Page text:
If you're starting to think about filing your taxes, make sure you consider the medical tax deductions available to you.

With healthcare costs climbing, you’ve probably noticed that you’re spending a larger chunk of your income on medical expenses. And older Americans and those with health conditions bear a disproportionate share of the cost burden.

You might find some relief through medical tax deductions. But because the rules can be complicated and because they change from one year to the next, there's some general information and advice you should know on where to turn for help. Always check with a professional or the Internal Revenue Service to determine how to proceed.

Get the Right Advice on Tax Deductions

More than 60 percent of Americans hire someone to prepare their taxes. If you're seeking professional tax preparation assistance, Consumer Reports offers advice on finding the best tax-preparation help for you. The IRS also offers a tax guide specifically for seniors, which includes information on free tax-prep services. (If you're going the DIY route, check our tax-preparation software review: H&R Block Deluxe vs. TurboTax Deluxe.)

Itemizing and Tax Deductions

The standard federal tax deduction is generally $6,300 if you’re single (or married and filing separate returns) and $12,600 if you’re married and filing jointly. For those age 65 or older, it’s $7,850 and $13,850, respectively. The standard deductions are a bit higher if both spouses are 65 or older. But if you had high medical and dental expenses, you might do better by itemizing.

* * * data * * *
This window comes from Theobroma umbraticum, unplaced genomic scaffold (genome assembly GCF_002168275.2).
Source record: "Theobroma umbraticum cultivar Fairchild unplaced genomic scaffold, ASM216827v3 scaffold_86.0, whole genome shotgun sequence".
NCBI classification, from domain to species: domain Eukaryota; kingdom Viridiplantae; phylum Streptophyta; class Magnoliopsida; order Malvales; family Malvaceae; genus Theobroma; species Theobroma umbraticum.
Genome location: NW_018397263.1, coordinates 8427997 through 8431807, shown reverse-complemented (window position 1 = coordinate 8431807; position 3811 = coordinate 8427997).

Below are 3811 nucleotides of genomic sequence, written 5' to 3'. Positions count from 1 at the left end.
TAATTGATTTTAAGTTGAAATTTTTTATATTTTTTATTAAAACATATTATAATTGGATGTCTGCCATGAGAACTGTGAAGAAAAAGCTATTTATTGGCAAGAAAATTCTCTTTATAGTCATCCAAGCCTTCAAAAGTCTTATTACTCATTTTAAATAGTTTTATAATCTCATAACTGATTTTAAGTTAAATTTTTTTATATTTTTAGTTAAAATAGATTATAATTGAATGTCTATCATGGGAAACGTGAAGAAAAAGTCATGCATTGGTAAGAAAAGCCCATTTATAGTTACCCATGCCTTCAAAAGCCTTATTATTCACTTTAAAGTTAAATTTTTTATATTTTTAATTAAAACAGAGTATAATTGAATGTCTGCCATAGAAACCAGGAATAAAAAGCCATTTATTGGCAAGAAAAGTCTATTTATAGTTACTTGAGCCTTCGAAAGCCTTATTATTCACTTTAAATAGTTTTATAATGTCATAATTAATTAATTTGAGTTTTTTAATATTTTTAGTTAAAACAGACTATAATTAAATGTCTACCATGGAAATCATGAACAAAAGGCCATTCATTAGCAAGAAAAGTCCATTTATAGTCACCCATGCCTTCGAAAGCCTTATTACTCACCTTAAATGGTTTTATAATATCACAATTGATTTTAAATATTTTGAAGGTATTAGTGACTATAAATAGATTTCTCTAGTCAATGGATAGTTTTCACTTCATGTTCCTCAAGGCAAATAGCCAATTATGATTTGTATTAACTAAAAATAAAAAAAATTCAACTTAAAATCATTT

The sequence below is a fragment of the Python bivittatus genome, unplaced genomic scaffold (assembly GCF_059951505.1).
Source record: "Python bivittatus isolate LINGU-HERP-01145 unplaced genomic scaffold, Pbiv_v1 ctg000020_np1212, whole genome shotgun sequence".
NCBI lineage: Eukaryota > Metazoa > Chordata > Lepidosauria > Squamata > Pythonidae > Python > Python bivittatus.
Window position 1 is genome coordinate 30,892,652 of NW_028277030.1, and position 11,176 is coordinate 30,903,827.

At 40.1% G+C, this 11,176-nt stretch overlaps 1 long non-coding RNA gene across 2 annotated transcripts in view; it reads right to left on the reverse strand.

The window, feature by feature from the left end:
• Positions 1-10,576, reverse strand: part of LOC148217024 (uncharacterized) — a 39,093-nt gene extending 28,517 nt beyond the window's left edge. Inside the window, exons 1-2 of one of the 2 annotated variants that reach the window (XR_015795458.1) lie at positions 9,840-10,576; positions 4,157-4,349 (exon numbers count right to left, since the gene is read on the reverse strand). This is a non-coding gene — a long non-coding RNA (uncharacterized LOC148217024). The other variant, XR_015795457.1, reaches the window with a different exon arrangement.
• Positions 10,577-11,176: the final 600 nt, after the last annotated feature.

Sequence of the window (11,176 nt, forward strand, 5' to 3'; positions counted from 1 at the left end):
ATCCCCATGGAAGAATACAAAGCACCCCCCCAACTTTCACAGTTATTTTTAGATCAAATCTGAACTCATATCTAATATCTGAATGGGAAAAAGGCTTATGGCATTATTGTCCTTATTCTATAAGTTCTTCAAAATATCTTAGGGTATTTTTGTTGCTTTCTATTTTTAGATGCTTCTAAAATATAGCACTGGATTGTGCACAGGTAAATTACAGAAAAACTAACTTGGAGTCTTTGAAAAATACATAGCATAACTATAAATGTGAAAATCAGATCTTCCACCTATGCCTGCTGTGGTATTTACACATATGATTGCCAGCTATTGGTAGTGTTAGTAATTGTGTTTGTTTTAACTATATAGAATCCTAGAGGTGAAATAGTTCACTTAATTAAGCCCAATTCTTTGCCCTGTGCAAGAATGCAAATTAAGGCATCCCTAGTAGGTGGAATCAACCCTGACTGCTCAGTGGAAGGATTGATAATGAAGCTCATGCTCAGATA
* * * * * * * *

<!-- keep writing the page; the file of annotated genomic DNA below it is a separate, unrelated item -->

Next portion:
How to decide? Be aware that you can deduct medical expenses on your taxes only if you itemize. And for most people, only the expenses that are higher than 10 percent of their adjusted gross income are deductible. (The AGI is your income minus deductions like alimony and student loans.)

But if you’re 65 or older, you don't have to meet that 10 percent minimum. Instead, you can take a tax deduction on expenses that are over 7.5 percent of your AGI.

Consider Caregiving Costs

Rules are especially complicated for caregiving deductions, so check the ins and outs carefully with a professional. For example, you may be able to deduct part of what you paid someone to care for a dependent household member. But the care must have been necessary so that you or your spouse could work or look for work. 

Plan Ahead for Next Year to Maximize Deductions

If you expect some big medical expenses ahead, being deliberate about when you pay for them may help you get to the percentage you need for deducting those costs. Taxpayers can "bunch" medical deductions into one year to maximize the deductions, says Martin M. Shenkman, an attorney and certified public accountant specializing in tax planning in Fort Lee, N.J., and New York City. For example, if you've had a lot of needed—and expensive—medical care in a given year, consider buying an extra pair of prescription glasses if you need them, or stocking up on products like blood glucose test strips, or making sure that you schedule (or pay for) a series of planned dental treatments in the same calendar year.  

Editor's Note: This article also appeared in the March 2016 issue of Consumer Reports on Health.